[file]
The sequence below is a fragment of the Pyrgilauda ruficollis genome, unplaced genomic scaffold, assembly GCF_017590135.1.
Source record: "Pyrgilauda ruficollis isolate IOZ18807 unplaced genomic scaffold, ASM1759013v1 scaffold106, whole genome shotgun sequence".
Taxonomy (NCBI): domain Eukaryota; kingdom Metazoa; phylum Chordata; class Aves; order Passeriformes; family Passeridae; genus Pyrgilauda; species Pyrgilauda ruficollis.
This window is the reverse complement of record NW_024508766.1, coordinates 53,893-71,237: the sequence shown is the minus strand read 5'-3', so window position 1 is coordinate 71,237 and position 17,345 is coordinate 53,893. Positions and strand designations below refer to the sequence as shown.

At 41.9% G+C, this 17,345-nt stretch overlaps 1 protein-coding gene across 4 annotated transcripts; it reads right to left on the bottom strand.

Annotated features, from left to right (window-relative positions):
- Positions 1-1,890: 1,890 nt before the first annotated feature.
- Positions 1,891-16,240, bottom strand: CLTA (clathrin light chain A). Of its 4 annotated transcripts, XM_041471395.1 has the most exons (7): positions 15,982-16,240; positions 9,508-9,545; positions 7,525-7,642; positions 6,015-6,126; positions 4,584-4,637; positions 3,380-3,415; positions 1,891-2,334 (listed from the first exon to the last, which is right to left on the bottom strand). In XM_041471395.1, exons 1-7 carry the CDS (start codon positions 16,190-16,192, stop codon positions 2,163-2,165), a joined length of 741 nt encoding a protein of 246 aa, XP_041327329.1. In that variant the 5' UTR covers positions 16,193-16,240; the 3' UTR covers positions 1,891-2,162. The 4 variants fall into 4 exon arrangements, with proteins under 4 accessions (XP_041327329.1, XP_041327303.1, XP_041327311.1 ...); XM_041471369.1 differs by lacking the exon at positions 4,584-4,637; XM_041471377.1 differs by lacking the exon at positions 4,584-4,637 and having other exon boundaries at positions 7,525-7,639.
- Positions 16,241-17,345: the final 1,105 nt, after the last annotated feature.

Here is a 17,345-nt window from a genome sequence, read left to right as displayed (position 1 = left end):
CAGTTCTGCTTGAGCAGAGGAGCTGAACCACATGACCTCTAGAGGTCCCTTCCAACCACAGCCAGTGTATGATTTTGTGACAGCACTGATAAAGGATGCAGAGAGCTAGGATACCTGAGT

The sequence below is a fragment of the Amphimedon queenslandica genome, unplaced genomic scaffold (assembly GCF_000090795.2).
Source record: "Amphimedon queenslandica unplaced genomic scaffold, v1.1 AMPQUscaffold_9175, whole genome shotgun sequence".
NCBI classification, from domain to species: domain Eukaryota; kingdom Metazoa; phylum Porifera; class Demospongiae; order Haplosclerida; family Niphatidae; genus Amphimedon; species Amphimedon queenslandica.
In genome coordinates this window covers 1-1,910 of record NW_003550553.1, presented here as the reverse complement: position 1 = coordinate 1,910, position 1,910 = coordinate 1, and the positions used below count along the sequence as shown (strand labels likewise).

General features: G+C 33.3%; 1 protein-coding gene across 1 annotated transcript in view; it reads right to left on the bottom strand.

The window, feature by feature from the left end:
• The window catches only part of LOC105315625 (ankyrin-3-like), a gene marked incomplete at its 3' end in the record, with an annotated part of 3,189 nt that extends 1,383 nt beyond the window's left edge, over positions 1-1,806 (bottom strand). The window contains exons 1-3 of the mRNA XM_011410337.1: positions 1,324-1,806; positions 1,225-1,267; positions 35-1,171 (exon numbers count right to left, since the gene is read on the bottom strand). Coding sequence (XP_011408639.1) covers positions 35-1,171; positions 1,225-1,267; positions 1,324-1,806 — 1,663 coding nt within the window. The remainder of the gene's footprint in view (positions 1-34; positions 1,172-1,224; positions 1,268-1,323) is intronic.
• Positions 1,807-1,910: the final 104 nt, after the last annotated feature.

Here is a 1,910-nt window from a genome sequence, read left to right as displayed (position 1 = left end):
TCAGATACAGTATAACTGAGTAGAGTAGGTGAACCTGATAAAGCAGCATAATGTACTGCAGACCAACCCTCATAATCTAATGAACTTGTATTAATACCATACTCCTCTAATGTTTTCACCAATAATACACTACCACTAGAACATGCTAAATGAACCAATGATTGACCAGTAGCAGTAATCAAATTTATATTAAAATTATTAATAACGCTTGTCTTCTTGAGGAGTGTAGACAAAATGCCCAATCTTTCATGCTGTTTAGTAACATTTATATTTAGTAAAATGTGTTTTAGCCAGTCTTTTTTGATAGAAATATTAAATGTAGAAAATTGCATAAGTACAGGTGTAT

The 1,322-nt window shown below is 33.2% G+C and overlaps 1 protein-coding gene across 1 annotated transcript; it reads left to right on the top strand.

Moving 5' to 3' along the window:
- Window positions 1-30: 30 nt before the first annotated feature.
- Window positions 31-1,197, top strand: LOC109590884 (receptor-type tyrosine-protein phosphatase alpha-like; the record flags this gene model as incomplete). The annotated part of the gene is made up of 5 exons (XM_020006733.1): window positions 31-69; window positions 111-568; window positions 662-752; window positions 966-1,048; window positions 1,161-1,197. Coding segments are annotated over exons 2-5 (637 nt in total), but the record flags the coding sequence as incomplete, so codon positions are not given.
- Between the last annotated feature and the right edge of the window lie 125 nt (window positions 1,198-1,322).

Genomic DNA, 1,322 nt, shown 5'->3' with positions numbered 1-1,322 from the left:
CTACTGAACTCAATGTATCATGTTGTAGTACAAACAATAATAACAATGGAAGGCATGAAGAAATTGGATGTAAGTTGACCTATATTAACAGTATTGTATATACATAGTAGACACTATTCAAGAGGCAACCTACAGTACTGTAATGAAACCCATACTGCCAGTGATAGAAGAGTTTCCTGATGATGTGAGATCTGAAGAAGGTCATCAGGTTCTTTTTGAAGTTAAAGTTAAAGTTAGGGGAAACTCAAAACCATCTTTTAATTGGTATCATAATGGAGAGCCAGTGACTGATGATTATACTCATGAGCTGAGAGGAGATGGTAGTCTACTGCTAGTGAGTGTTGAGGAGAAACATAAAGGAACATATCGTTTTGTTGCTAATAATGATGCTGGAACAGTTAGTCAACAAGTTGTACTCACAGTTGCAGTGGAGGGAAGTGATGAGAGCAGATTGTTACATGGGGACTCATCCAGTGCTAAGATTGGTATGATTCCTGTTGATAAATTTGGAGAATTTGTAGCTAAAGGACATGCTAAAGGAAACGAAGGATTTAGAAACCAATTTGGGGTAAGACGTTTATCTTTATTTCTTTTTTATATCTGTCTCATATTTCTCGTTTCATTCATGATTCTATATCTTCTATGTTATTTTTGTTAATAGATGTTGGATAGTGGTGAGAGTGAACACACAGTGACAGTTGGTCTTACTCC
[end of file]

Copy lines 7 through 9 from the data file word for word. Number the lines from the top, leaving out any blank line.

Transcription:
- Positions 1-1,890: 1,890 nt before the first annotated feature.
- Positions 1,891-16,240, bottom strand: CLTA (clathrin light chain A). Of its 4 annotated transcripts, XM_041471395.1 has the most exons (7): positions 15,982-16,240; positions 9,508-9,545; positions 7,525-7,642; positions 6,015-6,126; positions 4,584-4,637; positions 3,380-3,415; positions 1,891-2,334 (listed from the first exon to the last, which is right to left on the bottom strand). In XM_041471395.1, exons 1-7 carry the CDS (start codon positions 16,190-16,192, stop codon positions 2,163-2,165), a joined length of 741 nt encoding a protein of 246 aa, XP_041327329.1. In that variant the 5' UTR covers positions 16,193-16,240; the 3' UTR covers positions 1,891-2,162. The 4 variants fall into 4 exon arrangements, with proteins under 4 accessions (XP_041327329.1, XP_041327303.1, XP_041327311.1 ...); XM_041471369.1 differs by lacking the exon at positions 4,584-4,637; XM_041471377.1 differs by lacking the exon at positions 4,584-4,637 and having other exon boundaries at positions 7,525-7,639.
- Positions 16,241-17,345: the final 1,105 nt, after the last annotated feature.